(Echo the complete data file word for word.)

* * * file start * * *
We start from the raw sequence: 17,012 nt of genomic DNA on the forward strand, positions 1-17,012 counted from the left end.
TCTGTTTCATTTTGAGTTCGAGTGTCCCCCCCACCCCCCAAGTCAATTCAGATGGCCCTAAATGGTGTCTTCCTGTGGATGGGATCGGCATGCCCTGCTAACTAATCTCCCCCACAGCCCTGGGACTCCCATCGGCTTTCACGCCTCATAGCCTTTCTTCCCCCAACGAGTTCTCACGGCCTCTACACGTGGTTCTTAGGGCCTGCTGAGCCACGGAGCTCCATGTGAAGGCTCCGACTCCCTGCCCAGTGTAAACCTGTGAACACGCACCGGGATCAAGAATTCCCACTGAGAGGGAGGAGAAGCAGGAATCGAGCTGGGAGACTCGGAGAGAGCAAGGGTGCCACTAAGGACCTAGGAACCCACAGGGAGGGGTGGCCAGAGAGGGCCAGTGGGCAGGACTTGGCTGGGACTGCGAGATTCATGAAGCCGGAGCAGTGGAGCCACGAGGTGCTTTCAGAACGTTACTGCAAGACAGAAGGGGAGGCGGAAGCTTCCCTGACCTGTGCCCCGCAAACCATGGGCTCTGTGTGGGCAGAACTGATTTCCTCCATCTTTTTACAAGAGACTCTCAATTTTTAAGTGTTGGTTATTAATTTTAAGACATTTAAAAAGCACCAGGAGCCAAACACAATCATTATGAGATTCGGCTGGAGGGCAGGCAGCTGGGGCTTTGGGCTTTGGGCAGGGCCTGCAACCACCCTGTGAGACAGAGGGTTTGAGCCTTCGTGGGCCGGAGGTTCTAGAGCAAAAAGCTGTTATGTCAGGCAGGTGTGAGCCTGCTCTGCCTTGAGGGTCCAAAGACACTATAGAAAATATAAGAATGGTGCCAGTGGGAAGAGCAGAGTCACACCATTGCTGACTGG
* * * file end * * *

We start from the raw sequence: 17,012 nt of genomic DNA on the forward strand, positions 1-17,012 counted from the left end.
TCTGTTTCATTTTGAGTTCGAGTGTCCCCCCCACCCCCCAAGTCAATTCAGATGGCCCTAAATGGTGTCTTCCTGTGGATGGGATCGGCATGCCCTGCTAACTAATCTCCCCCACAGCCCTGGGACTCCCATCGGCTTTCACGCCTCATAGCCTTTCTTCCCCCAACGAGTTCTCACGGCCTCTACACGTGGTTCTTAGGGCCTGCTGAGCCACGGAGCTCCATGTGAAGGCTCCGACTCCCTGCCCAGTGTAAACCTGTGAACACGCACCGGGATCAAGAATTCCCACTGAGAGGGAGGAGAAGCAGGAATCGAGCTGGGAGACTCGGAGAGAGCAAGGGTGCCACTAAGGACCTAGGAACCCACAGGGAGGGGTGGCCAGAGAGGGCCAGTGGGCAGGACTTGGCTGGGACTGCGAGATTCATGAAGCCGGAGCAGTGGAGCCACGAGGTGCTTTCAGAACGTTACTGCAAGACAGAAGGGGAGGCGGAAGCTTCCCTGACCTGTGCCCCGCAAACCATGGGCTCTGTGTGGGCAGAACTGATTTCCTCCATCTTTTTACAAGAGACTCTCAATTTTTAAGTGTTGGTTATTAATTTTAAGACATTTAAAAAGCACCAGGAGCCAAACACAATCATTATGAGATTCGGCTGGAGGGCAGGCAGCTGGGGCTTTGGGCTTTGGGCAGGGCCTGCAACCACCCTGTGAGACAGAGGGTTTGAGCCTTCGTGGGCCGGAGGTTCTAGAGCAAAAAGCTGTTATGTCAGGCAGGTGTGAGCCTGCTCTGCCTTGAGGGTCCAAAGACACTATAGAAAATATAAGAATGGTGCCAGTGGGAAGAGCAGAGTCACACCATTGCTGACTGG